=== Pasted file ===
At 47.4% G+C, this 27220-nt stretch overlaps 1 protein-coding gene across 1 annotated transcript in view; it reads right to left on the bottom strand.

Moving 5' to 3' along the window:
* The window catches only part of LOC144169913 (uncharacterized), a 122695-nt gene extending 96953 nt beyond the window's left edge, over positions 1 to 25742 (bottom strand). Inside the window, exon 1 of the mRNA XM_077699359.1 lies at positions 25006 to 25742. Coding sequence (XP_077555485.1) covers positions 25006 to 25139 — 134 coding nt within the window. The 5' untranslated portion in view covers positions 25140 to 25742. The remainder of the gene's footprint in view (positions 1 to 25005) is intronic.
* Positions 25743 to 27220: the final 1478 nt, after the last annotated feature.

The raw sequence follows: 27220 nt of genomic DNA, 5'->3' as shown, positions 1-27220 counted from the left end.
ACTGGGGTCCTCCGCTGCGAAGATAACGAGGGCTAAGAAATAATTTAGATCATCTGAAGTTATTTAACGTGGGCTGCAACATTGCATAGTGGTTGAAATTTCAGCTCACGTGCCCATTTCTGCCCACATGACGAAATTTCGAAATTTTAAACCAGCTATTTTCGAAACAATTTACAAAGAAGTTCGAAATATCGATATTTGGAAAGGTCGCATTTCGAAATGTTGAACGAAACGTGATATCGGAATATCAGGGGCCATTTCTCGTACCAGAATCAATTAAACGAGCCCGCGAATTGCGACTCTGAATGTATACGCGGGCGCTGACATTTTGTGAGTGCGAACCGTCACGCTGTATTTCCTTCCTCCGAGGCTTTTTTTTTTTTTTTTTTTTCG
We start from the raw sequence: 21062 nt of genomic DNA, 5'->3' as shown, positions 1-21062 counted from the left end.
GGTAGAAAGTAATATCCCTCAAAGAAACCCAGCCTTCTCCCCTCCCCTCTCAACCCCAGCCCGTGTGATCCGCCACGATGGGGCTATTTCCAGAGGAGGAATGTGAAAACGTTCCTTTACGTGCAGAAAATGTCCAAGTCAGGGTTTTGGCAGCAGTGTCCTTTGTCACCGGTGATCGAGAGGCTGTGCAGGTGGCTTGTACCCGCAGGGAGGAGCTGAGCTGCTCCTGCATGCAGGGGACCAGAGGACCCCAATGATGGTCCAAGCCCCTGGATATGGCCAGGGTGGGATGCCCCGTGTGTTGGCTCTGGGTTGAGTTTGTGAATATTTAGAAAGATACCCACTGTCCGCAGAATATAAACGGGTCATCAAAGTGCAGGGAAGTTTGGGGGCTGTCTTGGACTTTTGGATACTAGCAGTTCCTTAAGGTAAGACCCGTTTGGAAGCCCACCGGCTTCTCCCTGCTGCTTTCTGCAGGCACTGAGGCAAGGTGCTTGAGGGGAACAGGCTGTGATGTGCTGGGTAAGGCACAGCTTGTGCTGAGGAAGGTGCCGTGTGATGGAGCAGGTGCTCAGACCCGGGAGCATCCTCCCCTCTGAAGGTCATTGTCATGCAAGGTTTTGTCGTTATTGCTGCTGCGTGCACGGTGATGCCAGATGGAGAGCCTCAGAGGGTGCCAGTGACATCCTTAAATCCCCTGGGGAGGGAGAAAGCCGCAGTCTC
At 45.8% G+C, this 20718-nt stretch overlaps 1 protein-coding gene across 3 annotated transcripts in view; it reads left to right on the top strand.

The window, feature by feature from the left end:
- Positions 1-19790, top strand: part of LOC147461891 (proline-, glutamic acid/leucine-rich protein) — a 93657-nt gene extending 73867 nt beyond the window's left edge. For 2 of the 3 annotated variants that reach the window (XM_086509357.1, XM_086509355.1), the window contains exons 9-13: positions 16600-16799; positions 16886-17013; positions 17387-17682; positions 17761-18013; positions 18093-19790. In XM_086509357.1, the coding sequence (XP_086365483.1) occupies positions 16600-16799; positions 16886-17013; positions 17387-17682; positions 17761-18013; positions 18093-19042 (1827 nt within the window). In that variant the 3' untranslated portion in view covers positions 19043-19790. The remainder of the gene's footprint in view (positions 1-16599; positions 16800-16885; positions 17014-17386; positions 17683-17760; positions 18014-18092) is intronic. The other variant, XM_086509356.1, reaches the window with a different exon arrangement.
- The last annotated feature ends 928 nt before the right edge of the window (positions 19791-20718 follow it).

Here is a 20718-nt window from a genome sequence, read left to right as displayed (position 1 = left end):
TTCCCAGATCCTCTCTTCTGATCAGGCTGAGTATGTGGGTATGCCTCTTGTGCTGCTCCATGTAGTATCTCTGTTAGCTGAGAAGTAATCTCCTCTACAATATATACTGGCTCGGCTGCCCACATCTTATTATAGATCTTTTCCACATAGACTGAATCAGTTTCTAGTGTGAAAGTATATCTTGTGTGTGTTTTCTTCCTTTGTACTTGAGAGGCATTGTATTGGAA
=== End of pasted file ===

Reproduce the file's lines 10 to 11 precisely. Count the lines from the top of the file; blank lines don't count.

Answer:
The window, feature by feature from the left end:
- Positions 1-19790, top strand: part of LOC147461891 (proline-, glutamic acid/leucine-rich protein) — a 93657-nt gene extending 73867 nt beyond the window's left edge. For 2 of the 3 annotated variants that reach the window (XM_086509357.1, XM_086509355.1), the window contains exons 9-13: positions 16600-16799; positions 16886-17013; positions 17387-17682; positions 17761-18013; positions 18093-19790. In XM_086509357.1, the coding sequence (XP_086365483.1) occupies positions 16600-16799; positions 16886-17013; positions 17387-17682; positions 17761-18013; positions 18093-19042 (1827 nt within the window). In that variant the 3' untranslated portion in view covers positions 19043-19790. The remainder of the gene's footprint in view (positions 1-16599; positions 16800-16885; positions 17014-17386; positions 17683-17760; positions 18014-18092) is intronic. The other variant, XM_086509356.1, reaches the window with a different exon arrangement.